Most parents of a child with a disability want him or her to experience as typical a life as possible. For many, this includes education alongside peers without disabilities. The Individuals with Disabilities Education Act (IDEA) mandates that disabled students must be educated in the least restrictive environment (LRE). In other words, as much as possible, they must be educated in the same settings they would be if they were not disabled.
Know Your Placement Options
Every school system is required to use a continuum of placement options and let the parents and guardians know what those are. Generally, options run the gamut from a regular classroom to self-contained special education, instructions in the home, a separate school, or an institution. The placement you choose should be based on the nature of your child’s disability as well as his or her strengths, emotional state, and social needs.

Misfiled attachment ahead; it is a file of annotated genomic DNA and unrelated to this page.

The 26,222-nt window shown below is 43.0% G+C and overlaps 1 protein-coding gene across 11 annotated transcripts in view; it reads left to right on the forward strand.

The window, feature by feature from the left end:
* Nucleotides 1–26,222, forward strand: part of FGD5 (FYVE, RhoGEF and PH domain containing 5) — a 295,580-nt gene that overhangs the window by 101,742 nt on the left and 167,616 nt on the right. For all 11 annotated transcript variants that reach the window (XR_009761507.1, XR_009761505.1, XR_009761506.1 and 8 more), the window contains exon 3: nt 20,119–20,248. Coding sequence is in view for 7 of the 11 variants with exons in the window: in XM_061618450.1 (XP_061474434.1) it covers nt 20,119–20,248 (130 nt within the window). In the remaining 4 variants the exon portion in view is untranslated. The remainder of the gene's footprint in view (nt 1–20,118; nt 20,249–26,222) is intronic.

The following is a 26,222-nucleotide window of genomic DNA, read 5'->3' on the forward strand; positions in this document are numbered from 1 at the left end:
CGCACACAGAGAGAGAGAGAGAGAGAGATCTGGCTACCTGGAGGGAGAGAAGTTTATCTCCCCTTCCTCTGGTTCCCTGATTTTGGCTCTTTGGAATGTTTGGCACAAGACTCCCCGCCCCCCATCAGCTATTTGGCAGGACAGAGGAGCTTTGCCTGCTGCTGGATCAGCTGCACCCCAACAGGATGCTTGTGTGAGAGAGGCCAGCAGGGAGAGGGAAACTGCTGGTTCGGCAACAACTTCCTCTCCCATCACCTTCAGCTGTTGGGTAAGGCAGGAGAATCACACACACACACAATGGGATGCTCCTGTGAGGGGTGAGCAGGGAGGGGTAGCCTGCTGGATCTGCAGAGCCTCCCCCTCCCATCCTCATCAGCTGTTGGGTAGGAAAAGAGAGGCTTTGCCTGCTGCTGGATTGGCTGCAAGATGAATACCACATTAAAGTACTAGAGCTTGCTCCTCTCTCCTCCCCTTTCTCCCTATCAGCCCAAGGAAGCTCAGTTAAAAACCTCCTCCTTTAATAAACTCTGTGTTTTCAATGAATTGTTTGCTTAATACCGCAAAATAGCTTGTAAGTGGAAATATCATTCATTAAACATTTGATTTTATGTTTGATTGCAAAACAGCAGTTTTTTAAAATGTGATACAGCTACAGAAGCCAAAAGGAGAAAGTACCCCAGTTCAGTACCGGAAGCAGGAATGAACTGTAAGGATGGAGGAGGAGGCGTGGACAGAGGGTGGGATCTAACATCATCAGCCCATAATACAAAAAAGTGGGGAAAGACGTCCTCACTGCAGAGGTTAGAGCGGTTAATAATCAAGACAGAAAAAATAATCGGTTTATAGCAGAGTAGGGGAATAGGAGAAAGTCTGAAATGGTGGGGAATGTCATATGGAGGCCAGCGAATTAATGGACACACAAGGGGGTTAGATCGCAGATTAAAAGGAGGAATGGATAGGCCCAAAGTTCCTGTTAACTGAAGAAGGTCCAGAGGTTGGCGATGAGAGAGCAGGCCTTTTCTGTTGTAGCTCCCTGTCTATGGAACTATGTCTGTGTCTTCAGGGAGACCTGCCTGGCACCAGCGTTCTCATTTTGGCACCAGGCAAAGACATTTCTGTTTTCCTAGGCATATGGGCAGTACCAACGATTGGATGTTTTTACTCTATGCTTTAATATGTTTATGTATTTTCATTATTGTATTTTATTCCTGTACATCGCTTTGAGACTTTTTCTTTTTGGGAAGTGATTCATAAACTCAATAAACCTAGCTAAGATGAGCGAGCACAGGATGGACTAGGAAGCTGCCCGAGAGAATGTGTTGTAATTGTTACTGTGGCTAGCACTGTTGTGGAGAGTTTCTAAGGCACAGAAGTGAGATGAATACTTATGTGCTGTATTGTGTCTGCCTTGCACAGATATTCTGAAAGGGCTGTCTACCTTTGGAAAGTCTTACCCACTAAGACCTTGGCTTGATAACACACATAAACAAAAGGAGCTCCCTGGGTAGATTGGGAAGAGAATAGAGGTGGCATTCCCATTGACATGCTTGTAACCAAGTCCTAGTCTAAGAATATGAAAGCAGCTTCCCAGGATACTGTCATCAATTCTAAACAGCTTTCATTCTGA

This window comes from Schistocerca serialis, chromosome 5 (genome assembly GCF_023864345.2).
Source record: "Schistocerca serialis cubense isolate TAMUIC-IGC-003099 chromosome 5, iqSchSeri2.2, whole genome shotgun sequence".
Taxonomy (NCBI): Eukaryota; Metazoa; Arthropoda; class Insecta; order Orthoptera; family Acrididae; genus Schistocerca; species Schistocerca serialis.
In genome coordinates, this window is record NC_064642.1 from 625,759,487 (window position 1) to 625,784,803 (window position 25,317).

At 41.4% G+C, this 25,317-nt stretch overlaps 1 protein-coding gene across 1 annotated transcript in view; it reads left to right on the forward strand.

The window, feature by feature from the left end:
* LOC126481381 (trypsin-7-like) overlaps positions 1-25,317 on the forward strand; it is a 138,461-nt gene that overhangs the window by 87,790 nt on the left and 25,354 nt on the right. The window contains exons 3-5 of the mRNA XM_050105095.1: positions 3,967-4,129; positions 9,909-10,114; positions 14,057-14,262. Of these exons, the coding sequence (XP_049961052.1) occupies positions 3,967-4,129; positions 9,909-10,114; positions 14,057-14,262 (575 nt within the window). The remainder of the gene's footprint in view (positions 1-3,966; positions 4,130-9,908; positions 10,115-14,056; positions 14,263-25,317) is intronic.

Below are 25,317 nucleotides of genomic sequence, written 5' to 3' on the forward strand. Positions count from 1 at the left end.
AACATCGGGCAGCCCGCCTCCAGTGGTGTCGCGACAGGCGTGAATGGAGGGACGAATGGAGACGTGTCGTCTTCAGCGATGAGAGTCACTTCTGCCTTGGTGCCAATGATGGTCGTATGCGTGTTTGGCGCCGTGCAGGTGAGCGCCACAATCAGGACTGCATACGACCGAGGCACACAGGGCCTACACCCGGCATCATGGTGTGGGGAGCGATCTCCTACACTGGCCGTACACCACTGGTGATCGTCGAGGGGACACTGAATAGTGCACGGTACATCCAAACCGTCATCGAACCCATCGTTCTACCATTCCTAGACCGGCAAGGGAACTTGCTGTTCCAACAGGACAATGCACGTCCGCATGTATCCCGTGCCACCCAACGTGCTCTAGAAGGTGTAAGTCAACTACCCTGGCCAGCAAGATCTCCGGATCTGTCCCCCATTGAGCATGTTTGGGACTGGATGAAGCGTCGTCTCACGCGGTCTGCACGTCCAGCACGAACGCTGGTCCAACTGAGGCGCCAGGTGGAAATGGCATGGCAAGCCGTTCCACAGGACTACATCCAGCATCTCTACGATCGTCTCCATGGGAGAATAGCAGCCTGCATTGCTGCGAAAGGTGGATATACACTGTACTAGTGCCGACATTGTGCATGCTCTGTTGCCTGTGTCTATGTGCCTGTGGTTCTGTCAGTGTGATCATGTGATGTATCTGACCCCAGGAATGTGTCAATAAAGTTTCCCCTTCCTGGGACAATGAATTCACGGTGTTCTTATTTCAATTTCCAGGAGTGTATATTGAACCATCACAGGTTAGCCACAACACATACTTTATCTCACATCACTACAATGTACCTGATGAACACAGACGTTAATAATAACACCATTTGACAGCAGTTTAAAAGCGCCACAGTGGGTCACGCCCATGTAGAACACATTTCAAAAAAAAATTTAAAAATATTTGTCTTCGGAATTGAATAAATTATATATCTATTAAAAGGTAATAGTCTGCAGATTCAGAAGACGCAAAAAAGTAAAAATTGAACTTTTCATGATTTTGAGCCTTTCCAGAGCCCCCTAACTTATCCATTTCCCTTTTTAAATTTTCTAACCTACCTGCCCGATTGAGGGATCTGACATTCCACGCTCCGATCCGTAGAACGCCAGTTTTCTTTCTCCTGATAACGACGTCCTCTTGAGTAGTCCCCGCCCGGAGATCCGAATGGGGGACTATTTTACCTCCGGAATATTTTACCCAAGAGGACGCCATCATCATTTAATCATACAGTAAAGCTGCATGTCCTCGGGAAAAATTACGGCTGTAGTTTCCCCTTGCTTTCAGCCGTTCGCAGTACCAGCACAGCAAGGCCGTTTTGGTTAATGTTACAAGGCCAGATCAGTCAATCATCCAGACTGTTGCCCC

Know Your Rights
Some school systems balk at providing services to a student with a disability. However, IDEA carries a “zero reject” policy. This means no matter the disability, the school must educate your child and make reasonable accommodations.
Know Your Child
All children, regardless of ability, should be listened to and given the opportunity to speak. For example, if yours can’t speak, he or she should have access to assistive technology. Many students feel they belong with “regular” classmates and want to experience the equal rights adults tell them they have. That said, your kid’s personality, strengths and weaknesses in the classroom, and other factors may impact placement.